BREAKING: Charles Sattler found not guilty on all counts in Blake Bostic’s death | SummitDaily.com

BREAKING: Charles Sattler found not guilty on all counts in Blake Bostic’s death

During a second trial at the Eagle County District Court, Charles Sattler was found not guilty of first-degree assault and manslaughter on Thursday.
Elise Reuter / ereuter@summitdaily.com |

Charles Sattler, a 43-year-old Denver man charged with manslaughter and first-degree assault following a fight at Frisco’s Snowshoe Motel, was found not guilty of both counts on Thursday.

The jury had deliberated for one day the Eagle County Justice Center. Sattler’s family and friend Charles Upchurch gathered on one side of the gallery, while the family of Blake Bostic, the Incline Bar & Grill chef who died after the incident, gathered at the opposite end.

After the verdict was read at 4 p.m., Sattler leaned back and breathed out a sigh of relief. His family burst into tears.

Bostic’s family gathered outside of the courtroom, with many tears and questions among them. Neither family would comment.

“It was a little bit of a surprise,” deputy district attorney Rusty Prindle said. “We thought we put on a good case.”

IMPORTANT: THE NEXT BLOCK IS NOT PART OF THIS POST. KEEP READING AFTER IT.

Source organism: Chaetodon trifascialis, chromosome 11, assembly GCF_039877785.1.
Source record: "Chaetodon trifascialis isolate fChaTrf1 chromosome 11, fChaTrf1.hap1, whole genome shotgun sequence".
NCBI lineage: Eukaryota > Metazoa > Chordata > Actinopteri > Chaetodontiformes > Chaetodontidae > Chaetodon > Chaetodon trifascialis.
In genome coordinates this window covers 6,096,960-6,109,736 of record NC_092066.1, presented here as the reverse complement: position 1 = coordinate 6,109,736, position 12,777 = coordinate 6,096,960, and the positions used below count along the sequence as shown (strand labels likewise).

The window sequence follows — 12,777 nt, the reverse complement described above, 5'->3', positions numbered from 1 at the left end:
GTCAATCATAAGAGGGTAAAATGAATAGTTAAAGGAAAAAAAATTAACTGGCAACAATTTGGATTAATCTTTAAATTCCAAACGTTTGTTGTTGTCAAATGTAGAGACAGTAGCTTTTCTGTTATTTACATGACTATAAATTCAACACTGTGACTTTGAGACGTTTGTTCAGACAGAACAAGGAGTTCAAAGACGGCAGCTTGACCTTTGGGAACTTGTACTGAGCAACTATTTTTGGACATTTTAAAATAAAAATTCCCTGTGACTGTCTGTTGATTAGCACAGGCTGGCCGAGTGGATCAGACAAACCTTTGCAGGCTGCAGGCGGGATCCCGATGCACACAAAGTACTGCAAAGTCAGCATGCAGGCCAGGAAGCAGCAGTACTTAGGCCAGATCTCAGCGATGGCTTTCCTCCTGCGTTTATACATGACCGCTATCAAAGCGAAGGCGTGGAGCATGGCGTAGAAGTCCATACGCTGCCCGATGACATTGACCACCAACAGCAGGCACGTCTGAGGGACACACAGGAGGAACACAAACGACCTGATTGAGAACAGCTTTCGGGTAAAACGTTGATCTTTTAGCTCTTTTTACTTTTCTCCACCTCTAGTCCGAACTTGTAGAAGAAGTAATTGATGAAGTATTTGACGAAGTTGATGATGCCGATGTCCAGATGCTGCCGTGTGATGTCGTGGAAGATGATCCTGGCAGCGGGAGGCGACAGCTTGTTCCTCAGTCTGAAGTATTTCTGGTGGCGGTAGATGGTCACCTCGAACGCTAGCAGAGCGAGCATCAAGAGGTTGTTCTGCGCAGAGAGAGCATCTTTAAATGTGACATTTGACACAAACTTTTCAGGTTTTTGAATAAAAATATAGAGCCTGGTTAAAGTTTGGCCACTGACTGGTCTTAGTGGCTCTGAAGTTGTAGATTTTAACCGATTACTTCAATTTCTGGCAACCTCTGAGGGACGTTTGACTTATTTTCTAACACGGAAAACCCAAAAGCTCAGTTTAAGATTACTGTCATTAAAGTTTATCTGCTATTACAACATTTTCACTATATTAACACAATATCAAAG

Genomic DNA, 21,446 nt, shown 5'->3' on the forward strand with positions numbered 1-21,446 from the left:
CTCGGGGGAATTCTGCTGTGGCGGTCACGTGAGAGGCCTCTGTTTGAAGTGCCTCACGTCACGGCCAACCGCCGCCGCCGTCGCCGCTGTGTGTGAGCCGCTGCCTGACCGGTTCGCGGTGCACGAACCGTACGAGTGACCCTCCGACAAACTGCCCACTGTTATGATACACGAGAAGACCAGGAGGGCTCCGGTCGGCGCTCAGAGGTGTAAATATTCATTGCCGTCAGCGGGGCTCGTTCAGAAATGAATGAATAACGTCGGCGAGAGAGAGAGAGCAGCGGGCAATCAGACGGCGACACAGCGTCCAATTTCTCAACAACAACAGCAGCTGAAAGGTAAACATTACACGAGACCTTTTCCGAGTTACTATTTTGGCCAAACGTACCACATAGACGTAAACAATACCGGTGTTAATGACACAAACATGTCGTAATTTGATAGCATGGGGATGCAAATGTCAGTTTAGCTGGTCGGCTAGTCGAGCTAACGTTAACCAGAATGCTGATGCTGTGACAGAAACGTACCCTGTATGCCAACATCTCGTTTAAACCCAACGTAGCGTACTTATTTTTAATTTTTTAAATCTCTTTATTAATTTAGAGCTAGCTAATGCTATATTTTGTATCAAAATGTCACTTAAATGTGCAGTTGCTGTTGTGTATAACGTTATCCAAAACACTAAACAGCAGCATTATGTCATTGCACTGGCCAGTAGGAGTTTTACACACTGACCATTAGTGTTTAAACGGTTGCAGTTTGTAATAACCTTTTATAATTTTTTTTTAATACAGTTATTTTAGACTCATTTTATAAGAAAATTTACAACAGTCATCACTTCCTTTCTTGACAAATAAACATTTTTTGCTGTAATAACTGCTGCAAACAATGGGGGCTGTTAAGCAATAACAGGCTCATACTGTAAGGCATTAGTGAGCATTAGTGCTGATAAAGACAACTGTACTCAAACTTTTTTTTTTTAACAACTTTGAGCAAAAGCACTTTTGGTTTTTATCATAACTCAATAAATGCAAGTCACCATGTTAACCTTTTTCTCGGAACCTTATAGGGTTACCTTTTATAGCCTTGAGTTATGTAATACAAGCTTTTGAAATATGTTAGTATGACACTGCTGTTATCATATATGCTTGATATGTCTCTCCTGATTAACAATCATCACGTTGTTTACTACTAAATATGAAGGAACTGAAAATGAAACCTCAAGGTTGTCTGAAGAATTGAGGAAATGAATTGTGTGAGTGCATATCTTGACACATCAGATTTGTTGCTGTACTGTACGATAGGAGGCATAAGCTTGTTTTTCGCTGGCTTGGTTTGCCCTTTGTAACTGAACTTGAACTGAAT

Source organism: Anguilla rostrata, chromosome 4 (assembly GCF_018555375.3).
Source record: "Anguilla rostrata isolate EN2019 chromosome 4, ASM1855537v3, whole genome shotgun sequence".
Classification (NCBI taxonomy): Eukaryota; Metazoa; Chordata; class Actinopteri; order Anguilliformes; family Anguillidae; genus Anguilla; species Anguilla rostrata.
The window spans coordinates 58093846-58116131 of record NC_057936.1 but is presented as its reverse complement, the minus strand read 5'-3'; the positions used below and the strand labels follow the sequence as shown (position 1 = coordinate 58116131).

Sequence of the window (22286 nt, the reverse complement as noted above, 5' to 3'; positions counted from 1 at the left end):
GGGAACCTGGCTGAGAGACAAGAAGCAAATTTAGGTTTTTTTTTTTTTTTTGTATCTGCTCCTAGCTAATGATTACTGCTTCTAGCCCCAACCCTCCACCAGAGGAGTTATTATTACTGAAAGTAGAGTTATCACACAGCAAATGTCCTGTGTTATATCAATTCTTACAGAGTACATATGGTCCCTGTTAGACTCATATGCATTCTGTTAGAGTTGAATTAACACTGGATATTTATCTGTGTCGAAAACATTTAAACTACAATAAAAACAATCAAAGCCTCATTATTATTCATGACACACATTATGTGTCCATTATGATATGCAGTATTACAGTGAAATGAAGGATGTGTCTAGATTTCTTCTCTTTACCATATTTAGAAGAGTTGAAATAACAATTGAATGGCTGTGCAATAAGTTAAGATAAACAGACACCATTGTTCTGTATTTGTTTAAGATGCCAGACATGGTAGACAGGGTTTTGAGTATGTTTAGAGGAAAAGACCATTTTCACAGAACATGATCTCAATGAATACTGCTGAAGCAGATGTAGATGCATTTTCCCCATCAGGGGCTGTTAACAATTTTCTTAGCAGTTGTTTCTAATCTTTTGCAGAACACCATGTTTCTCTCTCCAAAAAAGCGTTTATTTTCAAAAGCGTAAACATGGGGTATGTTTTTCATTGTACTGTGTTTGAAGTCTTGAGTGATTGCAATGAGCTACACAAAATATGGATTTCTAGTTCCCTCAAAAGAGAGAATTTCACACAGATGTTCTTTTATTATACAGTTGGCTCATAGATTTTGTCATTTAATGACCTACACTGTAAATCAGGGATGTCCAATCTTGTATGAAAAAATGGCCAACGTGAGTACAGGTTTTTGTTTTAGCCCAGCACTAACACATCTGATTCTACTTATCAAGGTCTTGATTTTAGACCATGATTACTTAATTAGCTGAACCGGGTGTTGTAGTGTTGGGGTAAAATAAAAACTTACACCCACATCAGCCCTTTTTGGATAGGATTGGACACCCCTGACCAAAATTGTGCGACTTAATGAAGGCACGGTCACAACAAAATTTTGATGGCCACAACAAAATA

However, he added that he respected the jury’s decisions.

“They took the case seriously, looked at the evidence and applied it to the law,” he said.

The trial marked the second attempt to reach a verdict since Sattler was arrested in April of 2014. During a trial last June, a hung jury was unable to reach a verdict, resulting in a mistrial. At that time, Sattler also faced a second-degree murder charge, but the charge was later dropped and the location changed for the retrial.

“I can say that we are pleased with the verdict and happy Mr. Sattler is going home,” public defender Thea Reiff said. “This was a tragic and difficult case from all sides but we believe the jury followed the law and reached the right result.”

Throughout the course of the trial, Reiff and public defender Stacy Shobe argued that Sattler’s actions were justified as self-defense under the law. According to Sattler’s statements in interviews with law enforcement, he had defended Upchurch after a verbal dispute escalated into a fight, with Bostic throwing punches at Upchurch.

“He acted to save his friend; we’ve heard no other motivation as to why he would do what he did,” Reiff said in her closing argument. “If that’s the best they can get … that is not evidence of a guilty mind.”

Prindle and deputy district attorney Alexandra Deitz’s argument hinged on eyewitness testimony from a couple, who wished to remain anonymous, staying in the motel room next door. They said after hearing the scuffle, they looked out the window to see Sattler holding an unconscious Bostic by the collar of his shirt and punching him in the face.

In his closing, Prindle argued that Sattler’s actions were not self-defense but reckless retaliation.

“Where’s the threat against Mr. Sattler?” Prindle asked the jury, noting that Sattler’s sole injury was a bruise to his right knuckle.

Now acquitted, Sattler will not have to face another trial, having spent a total of 535 days in jail waiting for a verdict.


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